Large enterprises have employed content filtering for many years now, which helps their IT departments in several ways, including:

  • Reducing frivolous and work-unrelated web browsing among employees

  • Helping to alleviate legal risk related to unauthorized use of company Internet access

  • Increasing availability of the company’s full Internet speeds

  • Blocking sites that spread malware and viruses

The owner or manager of a smaller enterprise or business may not see the benefits of the first few items listed above outweighing the costs of a filtering solution, but let’s focus on that last bullet point regarding malware infections.

According to a security bulletin from Kaspersky, “The number of attempted web-based infections in 2012 is 1.7 times greater than in 2011, while the number in 2011 was 1.6 times greater than in 2010. “  In plain terms, this means that web browsing is swiftly becoming the preferred route for malicious code to infect your employees’ PCs.  The average cost to clean up a single PC is in the hundreds of dollars, but this does not include the hidden costs of having unusable systems and unproductive employees.

You may say, “I have antivirus software installed on my network already.  Why do I need content filtering?”  Antivirus and endpoint security software is very important, but in practice, it simply won’t catch all threats.  Web content filtering works in a more proactive manner, blocking the very avenues by which the malicious code gets to your employees’ PCs in the first place.  You can think of it in terms of our own human healthcare.  Antivirus software is like the antibiotics you are prescribed by your physician to eliminate an infection you already have.  By contrast, web content filtering is akin to the behavior of avoiding contact with the illness in the first place.  For example, washing your hands frequently, taking vitamin C, and dressing warmly during the winter cold and flu season.  Of course, it’s important to be able to get those antibiotics when you need them, but isn’t it better to avoid the infection entirely if possible?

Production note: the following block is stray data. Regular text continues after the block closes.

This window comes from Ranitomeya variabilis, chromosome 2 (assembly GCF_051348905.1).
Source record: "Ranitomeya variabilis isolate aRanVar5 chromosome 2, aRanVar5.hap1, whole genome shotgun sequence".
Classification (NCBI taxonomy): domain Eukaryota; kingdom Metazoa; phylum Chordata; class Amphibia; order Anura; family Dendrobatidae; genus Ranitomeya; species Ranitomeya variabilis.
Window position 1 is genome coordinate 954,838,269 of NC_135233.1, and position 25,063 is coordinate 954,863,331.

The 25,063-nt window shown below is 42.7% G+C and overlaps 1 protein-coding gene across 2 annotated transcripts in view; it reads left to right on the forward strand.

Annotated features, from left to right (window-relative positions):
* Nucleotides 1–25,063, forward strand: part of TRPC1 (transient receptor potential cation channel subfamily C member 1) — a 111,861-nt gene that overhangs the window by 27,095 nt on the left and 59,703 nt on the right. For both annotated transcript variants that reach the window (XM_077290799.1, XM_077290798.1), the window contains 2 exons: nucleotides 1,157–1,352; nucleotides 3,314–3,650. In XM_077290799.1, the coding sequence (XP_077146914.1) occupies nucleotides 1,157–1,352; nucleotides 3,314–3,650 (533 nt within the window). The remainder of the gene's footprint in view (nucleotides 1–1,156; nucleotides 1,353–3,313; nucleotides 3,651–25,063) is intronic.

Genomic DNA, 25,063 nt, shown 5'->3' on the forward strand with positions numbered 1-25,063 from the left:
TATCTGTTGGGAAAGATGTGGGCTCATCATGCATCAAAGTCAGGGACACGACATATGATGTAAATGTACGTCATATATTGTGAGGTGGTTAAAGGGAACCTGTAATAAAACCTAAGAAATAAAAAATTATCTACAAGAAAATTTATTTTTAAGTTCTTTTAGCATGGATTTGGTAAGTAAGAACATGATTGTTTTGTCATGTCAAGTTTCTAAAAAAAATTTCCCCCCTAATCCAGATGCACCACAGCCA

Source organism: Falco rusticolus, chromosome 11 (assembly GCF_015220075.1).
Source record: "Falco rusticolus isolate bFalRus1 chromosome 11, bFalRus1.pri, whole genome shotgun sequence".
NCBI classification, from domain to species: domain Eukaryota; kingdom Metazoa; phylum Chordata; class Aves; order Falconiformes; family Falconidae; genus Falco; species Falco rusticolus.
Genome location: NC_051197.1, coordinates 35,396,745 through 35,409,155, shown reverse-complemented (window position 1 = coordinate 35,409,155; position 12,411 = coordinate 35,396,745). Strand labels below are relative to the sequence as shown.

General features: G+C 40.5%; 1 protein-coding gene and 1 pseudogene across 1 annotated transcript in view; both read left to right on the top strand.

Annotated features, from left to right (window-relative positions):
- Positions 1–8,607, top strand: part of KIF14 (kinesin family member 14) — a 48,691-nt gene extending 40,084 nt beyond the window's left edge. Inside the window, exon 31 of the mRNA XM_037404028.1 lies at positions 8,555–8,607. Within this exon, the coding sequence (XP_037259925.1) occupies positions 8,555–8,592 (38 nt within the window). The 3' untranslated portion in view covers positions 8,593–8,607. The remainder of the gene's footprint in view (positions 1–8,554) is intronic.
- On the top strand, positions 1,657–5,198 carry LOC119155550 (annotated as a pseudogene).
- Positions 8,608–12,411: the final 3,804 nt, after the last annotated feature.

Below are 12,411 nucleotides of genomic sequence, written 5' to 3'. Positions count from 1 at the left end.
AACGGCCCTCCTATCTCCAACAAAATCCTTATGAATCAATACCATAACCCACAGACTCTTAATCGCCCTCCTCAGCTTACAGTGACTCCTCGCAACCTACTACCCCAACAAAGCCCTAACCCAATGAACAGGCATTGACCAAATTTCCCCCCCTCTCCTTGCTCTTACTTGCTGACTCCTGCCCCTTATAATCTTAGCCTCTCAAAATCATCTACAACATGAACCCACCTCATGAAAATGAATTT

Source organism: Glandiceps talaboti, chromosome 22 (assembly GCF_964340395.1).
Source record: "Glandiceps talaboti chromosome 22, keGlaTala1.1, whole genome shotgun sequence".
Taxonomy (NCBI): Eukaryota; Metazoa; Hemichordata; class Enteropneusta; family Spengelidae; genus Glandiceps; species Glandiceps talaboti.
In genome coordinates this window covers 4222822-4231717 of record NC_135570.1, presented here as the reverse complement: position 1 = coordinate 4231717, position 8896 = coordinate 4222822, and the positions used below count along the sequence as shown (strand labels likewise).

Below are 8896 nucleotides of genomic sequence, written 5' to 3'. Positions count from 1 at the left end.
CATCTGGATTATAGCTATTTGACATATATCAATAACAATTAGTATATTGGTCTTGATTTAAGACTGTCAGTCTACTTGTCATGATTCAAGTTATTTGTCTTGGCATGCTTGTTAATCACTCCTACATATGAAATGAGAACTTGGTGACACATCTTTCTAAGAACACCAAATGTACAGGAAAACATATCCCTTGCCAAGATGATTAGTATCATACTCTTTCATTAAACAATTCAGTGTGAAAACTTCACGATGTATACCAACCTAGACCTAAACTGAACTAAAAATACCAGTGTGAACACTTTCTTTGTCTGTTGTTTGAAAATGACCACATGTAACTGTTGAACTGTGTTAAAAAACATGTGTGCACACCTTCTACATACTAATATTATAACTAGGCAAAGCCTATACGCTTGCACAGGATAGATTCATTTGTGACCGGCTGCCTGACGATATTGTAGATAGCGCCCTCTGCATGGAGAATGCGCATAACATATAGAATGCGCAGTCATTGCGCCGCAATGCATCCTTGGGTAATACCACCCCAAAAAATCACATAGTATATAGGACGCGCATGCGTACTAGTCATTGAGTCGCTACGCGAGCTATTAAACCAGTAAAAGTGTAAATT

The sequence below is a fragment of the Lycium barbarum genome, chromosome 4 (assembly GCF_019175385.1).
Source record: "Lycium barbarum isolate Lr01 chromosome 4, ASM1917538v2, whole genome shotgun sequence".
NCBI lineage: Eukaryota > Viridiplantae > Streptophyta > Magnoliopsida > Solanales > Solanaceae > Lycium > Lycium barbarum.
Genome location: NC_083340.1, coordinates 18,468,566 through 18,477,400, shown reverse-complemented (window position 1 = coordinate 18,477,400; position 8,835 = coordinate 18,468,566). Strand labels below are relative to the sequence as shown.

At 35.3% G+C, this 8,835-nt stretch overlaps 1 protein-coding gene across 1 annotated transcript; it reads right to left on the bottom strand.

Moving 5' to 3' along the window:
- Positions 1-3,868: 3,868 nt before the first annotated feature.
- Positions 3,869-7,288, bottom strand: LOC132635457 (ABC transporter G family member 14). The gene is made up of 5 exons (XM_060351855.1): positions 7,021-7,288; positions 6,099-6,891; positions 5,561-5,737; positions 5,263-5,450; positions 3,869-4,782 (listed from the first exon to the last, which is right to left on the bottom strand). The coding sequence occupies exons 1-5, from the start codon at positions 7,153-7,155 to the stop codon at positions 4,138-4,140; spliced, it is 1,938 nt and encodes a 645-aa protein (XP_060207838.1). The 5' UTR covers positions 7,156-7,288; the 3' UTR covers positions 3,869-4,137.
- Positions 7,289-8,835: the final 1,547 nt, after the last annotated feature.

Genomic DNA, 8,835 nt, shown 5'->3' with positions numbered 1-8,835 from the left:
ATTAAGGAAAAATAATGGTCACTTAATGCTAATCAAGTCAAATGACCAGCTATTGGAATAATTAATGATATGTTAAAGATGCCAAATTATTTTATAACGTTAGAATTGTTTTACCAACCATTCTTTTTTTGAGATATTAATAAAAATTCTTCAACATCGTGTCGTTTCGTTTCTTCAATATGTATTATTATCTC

Business owners may be concerned about how they are perceived by their employees when it comes to monitoring their browsing activity.  They don’t want to create an environment where the employees feel paranoid or oppressed.  However, most content filtering solutions are very flexible.  Filtering policies can be tailored by user groups or management levels, and by categories.  A policy can block file sharing and pornographic sites, for example, but leave open other categories like news or sports if desired.  Also, in many cases, employees may be “clickjacked” from a legitimate website to a dangerous one without the intention of browsing anything unsuitable for work.  From Richard Towey’s article on content filtering: “[Web] pages offer mash-ups of online content; often aggregated from a selection of sites. Malware writers set up these pages to host their malicious code and it’s in these dangerous corners of the web where people (as well as businesses) are most vulnerable to cyber attacks.”

One final note: In the current trend of BYOD (Bring Your Own Device), it’s becoming more popular for employees to access company systems and data using their own laptops, tablets and phones.  Content filtering applied either via mobile client software or simply through the company wifi can help prevent infections to these devices as well.

Best practices for all companies, large and small, should include both antivirus/endpoint protection and content filtering to maintain the highest level of safety for their computer systems.

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